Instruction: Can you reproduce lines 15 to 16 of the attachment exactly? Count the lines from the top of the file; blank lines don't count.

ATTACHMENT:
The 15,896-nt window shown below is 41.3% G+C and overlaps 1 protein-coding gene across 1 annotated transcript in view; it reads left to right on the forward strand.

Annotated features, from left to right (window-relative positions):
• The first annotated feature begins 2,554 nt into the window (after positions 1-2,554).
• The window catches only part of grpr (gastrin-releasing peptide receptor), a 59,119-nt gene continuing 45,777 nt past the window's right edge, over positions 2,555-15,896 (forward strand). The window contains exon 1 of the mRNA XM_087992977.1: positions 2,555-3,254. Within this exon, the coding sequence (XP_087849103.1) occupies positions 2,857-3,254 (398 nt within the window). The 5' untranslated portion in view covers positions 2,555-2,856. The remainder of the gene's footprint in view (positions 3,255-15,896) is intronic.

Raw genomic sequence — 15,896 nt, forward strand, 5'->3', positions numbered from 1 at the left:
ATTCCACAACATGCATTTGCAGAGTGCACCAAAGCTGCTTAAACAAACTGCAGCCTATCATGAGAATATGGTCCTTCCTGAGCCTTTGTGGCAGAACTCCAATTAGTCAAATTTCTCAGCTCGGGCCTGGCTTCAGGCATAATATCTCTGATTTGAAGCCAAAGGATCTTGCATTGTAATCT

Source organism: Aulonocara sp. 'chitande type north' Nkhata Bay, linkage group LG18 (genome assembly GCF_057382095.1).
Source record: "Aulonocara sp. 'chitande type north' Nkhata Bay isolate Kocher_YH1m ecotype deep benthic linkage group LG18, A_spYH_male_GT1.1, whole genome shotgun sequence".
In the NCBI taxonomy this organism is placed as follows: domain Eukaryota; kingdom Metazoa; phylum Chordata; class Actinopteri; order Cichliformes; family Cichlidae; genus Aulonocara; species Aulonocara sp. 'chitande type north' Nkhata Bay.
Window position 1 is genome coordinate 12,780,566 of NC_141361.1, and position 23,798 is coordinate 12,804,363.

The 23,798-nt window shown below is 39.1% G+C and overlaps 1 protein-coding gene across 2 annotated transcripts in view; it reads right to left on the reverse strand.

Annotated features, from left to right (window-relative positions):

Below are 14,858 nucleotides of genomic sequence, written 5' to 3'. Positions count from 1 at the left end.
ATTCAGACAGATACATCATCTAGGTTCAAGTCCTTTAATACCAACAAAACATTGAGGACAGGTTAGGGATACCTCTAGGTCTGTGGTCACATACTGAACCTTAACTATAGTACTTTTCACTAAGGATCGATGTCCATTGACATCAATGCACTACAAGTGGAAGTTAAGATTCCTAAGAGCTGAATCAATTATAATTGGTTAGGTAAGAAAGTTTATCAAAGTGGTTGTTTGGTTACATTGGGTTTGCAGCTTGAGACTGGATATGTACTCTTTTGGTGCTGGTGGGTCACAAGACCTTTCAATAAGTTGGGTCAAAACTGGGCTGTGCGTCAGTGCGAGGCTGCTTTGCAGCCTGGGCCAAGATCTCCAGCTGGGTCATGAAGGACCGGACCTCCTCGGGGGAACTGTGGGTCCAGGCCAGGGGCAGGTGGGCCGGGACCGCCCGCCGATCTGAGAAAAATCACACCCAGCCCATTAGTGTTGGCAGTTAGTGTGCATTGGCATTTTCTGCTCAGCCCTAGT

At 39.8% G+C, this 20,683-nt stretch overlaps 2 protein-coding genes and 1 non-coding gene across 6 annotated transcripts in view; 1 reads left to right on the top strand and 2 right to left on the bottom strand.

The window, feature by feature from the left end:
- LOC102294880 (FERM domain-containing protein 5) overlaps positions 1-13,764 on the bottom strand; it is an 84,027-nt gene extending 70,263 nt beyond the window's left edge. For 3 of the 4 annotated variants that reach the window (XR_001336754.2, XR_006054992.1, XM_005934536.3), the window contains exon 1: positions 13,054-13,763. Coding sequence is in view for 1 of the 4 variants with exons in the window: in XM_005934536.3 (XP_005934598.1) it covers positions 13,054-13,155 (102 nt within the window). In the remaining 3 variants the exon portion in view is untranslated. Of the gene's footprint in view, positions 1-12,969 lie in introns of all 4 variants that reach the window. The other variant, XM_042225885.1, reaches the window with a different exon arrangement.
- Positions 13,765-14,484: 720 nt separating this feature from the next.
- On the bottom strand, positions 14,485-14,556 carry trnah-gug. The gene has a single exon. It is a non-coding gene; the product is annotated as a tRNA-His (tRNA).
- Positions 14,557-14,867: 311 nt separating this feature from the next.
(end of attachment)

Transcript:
At 39.8% G+C, this 20,683-nt stretch overlaps 2 protein-coding genes and 1 non-coding gene across 6 annotated transcripts in view; 1 reads left to right on the top strand and 2 right to left on the bottom strand.

The window, feature by feature from the left end: